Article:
A week in Oxford . . .

The Conference for the Book is held each year in Oxford, Mississippi. I was proud to be asked to be a presenter this year.

I attended the University of Mississippi in the ’50s, and my memories of Oxford  are drear: gray days of being locked in the dorm by 8:30 (I never saw the end of a movie); a certain $1.99 steak, thin and tough, which provided the treat of a dinner date.

Oxford has changed–it’s the Mendocino of Mississippi. The Square downtown bustles with shops that would make Healdsburg proud. The thin steak is long gone, and we were treated to black-eyed pea and catfish cakes in jalapeno sauce, and fried oyster salad, which sound odd, but tasted great. We went to breakfast at BBB (Big Bad Breakfast). A fellow guest, David Hall, said if you ate there three days in a row, you’d need Medevac, but, boy, was it good.

Richard Howorth’s Square Books anchors downtown. A half-block away, a second location, Off Square Books, provides space for the packed “Thacker Mountain Radio”, a weekly hour of music and carrying on, plus author readings and signings.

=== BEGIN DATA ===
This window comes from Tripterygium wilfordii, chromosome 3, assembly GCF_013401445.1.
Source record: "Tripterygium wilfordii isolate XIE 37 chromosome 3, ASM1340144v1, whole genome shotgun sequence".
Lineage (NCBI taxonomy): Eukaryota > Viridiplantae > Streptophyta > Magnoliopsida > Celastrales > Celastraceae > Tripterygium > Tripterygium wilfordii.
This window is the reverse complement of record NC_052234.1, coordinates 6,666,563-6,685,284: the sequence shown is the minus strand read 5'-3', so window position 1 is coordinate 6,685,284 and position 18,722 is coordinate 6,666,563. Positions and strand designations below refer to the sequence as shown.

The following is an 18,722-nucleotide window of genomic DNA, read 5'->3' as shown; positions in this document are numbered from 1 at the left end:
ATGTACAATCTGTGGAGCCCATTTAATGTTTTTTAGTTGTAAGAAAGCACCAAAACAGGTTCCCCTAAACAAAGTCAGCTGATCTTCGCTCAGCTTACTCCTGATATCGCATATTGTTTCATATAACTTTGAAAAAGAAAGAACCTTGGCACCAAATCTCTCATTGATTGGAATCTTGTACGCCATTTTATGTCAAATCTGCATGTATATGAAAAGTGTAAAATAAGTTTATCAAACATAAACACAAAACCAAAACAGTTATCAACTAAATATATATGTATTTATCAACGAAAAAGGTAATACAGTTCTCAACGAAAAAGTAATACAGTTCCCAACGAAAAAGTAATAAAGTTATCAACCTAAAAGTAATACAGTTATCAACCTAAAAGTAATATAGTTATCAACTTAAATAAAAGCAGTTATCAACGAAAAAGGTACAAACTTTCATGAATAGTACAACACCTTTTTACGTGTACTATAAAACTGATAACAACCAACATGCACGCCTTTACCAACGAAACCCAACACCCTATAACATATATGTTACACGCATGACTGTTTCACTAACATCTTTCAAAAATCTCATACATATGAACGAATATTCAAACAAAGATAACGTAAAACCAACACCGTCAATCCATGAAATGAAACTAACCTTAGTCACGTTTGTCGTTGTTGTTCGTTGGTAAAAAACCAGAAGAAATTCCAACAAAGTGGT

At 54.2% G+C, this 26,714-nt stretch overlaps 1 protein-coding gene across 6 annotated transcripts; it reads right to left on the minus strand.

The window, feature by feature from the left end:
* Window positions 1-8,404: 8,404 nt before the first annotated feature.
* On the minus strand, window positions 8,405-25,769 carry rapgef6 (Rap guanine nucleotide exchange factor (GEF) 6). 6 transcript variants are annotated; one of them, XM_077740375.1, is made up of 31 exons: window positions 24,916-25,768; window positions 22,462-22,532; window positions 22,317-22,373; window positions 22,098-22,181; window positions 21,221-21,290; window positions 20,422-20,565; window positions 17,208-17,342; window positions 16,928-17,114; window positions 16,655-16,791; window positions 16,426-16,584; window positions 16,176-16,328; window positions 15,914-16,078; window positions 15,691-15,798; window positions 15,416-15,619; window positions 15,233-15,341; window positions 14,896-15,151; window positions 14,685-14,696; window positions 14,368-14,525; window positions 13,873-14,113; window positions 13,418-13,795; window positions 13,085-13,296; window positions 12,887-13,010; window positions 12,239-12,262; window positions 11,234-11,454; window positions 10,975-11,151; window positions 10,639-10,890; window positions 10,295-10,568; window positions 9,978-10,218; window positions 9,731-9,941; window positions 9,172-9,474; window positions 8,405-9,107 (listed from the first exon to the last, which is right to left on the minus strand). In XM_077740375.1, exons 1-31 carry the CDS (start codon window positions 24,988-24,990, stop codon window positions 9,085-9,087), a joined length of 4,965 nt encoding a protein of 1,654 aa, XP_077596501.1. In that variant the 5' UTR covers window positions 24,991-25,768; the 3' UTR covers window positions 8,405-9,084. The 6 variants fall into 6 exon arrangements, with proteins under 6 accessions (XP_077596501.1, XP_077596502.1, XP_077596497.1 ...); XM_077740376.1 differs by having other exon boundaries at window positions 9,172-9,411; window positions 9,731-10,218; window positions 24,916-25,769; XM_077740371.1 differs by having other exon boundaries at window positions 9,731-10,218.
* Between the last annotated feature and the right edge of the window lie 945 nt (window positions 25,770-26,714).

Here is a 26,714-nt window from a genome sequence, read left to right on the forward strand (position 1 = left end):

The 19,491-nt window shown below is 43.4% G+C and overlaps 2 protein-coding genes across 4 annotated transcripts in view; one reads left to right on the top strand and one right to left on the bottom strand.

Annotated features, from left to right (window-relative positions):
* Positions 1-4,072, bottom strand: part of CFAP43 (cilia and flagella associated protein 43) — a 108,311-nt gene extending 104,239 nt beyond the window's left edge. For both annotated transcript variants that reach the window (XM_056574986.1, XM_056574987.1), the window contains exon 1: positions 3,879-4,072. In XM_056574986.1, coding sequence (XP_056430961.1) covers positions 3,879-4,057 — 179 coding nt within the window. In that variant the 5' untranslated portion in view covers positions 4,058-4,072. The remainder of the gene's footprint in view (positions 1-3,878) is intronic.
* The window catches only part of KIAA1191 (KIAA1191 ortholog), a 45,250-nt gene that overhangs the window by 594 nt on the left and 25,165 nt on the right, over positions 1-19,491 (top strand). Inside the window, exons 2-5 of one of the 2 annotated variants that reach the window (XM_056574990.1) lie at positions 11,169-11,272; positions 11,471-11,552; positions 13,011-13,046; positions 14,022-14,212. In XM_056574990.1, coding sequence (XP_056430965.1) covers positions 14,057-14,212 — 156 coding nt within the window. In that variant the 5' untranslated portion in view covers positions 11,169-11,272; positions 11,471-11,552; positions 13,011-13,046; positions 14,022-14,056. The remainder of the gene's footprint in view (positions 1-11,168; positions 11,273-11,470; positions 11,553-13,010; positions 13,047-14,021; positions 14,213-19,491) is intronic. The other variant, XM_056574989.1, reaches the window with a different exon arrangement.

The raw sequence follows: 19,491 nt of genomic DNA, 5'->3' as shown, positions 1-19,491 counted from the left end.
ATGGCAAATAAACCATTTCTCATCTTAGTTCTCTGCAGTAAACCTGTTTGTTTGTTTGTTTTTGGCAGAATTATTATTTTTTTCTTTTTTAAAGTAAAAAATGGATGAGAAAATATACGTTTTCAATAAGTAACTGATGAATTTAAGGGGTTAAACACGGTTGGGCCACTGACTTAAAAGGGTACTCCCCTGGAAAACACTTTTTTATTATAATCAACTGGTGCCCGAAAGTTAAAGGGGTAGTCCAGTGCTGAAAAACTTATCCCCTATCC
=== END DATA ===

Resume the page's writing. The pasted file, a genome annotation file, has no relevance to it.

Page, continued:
I signed about a jillion copies of The Last Resort. I’m not complaining, but my name started to look strange.

I was part of a panel called The Urge Toward Memoir, along with Randy Fertel and Sam Lavish. Here’s Bill Dunlap introducing us.

We visited Faulkner’s grave

which you can see has been decorated with a bottle of Jack Daniels.

This is the monument in front of the court house. In case you’re wondering, the county is named after the Marquis de Lafayette, the French soldier and statesman who helped America win independence, but pronounced in Mississippi: LaFAYette.

It occurred to me: in high school, we were taught that freeing the slaves was an effect of the War of Northern Aggression, but never the cause–which was just and holy.

At the Conference for the Book, I heard some terrific talks and met wonderful southern authors. I’ll write more about that.

2 responses »

  1. tHIS IS WONDERFUL, thank you (“the Mendocino of Mississippi!”) I still keep trying to claim, to elucidate, to go there, to my own Southern heritage. What I know, what I’m still trying to learn. Thank you Sharon Doubiago

    Reply
  2. Norma, I’m almost in tears, I’m so moved by your blog. It and future entries will nurture me in my times of feeling alone. Bless you for all you’re saying and thinking and writing. You look absolutely fantastic in those pictures. I’m so happy for you. Much love, Jackie W.

    Reply

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